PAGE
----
Original image by Mothering Touch via http://www.flickr.com/photos/motheringtouch/5204648711/sizes/z/in/photostream/
Susie Orbach has been working towards achieving approval of a pilot program within the NHS, which would address the transmission of intergenerational eating and body problems, highlighting the importance of mother - baby bonding through feeding.
Mothers’ difficulties and concerns about weight and shape directly effect well-being and the relationship to early feeding and feeding in general. An awareness of one’s body and how one feels in it is tied in to how one feeds and nurtures ones baby. Feeding a newborn child is complicated (and exciting) on several levels- the technical as well as the emotional. Mother and baby have to learn this together.
This process takes time, but if mothers can learn this in a supportive and nurturing environment, with people who are trained and aware of the complexities that arise when feeding happens, both mother and baby can get off to a good start which will help to establish comfort with food and with their bodies.
By training the Health Visitors and Midwives, and naming the discomfort around body anxiety if it arises so it can be addressed and understood, Health Visitors can then help to support the mother and give her some comfort and confidence to care and nurture her child. These early lessons, if taught properly and consciously, can stay with mothers as they wean their baby, and learn to feed themselves and their child throughout life.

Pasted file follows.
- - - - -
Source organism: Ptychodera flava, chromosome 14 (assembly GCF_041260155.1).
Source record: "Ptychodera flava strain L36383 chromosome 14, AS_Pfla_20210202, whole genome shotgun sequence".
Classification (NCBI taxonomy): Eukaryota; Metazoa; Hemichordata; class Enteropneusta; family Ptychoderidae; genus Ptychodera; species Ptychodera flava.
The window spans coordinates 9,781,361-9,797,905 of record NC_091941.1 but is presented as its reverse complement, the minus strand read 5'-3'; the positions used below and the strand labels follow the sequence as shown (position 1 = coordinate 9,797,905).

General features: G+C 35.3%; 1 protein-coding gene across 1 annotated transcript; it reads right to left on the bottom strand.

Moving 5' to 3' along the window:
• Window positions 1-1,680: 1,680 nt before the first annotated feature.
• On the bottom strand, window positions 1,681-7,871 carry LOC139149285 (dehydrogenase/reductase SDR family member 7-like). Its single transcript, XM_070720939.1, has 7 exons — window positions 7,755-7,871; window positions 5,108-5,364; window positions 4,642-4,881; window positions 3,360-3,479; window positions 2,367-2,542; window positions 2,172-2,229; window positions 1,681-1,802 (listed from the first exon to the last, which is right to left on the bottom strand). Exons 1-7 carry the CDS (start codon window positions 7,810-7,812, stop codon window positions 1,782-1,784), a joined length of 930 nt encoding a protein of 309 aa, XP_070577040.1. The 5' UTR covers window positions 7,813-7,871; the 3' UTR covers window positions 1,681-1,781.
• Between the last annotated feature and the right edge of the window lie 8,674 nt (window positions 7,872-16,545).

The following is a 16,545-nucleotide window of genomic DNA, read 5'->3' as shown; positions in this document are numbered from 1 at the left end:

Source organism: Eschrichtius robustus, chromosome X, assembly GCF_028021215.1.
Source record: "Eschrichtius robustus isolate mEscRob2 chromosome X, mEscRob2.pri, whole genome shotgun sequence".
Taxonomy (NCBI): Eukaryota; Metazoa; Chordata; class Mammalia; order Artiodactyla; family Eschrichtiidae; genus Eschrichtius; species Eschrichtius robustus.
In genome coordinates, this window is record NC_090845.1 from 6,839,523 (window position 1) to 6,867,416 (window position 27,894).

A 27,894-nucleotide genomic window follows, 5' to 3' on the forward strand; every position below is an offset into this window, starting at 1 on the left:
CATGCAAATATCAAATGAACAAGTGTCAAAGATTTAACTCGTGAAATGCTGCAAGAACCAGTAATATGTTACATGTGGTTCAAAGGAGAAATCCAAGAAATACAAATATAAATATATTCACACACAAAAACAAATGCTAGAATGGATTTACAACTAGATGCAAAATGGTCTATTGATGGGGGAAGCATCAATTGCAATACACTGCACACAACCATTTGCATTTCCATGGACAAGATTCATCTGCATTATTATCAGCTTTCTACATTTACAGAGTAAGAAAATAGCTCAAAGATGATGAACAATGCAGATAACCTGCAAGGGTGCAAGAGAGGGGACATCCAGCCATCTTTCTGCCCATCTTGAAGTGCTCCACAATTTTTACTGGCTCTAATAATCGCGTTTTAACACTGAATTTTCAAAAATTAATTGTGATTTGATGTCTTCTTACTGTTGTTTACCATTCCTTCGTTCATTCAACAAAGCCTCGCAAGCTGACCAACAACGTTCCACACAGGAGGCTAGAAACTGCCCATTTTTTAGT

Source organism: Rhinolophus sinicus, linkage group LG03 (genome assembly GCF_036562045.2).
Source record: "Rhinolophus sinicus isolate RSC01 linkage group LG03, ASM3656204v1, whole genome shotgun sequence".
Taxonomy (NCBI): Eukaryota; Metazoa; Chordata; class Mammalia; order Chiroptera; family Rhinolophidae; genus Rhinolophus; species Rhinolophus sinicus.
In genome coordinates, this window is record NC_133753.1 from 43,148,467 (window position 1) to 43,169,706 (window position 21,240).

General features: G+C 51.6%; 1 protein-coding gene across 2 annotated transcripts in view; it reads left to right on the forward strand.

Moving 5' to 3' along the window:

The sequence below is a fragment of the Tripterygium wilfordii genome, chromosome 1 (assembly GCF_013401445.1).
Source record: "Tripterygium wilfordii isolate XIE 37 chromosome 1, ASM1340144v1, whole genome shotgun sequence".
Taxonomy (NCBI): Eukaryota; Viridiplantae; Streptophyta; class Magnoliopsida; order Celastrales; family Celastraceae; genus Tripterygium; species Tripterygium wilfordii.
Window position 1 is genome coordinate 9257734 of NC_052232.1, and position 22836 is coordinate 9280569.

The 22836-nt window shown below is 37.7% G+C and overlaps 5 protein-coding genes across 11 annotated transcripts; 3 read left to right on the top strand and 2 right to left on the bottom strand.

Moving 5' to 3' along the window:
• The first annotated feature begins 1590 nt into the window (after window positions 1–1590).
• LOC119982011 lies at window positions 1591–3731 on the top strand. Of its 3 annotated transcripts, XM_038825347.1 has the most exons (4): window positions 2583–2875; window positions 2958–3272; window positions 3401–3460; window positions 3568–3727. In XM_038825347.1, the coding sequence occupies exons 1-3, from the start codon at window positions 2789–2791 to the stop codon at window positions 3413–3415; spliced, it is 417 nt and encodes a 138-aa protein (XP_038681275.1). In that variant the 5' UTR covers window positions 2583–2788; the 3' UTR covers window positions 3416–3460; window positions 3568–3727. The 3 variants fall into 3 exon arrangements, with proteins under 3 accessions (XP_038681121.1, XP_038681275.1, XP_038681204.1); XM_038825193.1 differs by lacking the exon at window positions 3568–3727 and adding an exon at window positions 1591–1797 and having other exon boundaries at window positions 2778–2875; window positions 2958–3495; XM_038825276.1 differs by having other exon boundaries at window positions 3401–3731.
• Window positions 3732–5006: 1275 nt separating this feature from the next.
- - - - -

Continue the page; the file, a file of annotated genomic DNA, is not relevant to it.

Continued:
Lynn Featherstone MP and Anne Milton were very supportive of this project when Susie Orbach and Holli Rubin of the EB London team met with them June 2012. Unfortunately, a parliamentary reshuffle caused the project to loose some footing. We were directed toward Tara Kaufman, head of Women's engagement, Government for Equalities office, where we met to continue the discussion around the potential contribution of Health visitors and Midwives to body confidence in the pre/post natal period.
The meeting was positive, and opinions and research highlighted shared views that this program would benefit mothers, babies and staff who are with them in the early days. What remains is a need to establish funding to run the project and make it sustainable, and we are actively pursuing a number of avenues to make it happen.
In February 2013 once again we were invited back to Parliament but this time through another channel, and for some good news:
On February 5th, 2013 the Department of Education signed on to accept Graham Allen MP's proposal to establish The Early Intervention Foundation. One of his key recommendations is to ensure that " every baby, child and young person has the social and emotional capabilities to fulfil their potential. The cost of not intervening is too great”.
The pilot program we are putting forward is well suited to be part of this new Early Intervention Foundation. Graham Allen was indeed very supportive and enthusiastic about collaborating, and building on this excellent first step we will reconvene in the summer, once the foundation is set up, to determine the future steps in collaborating. We are getting closer, step by little push.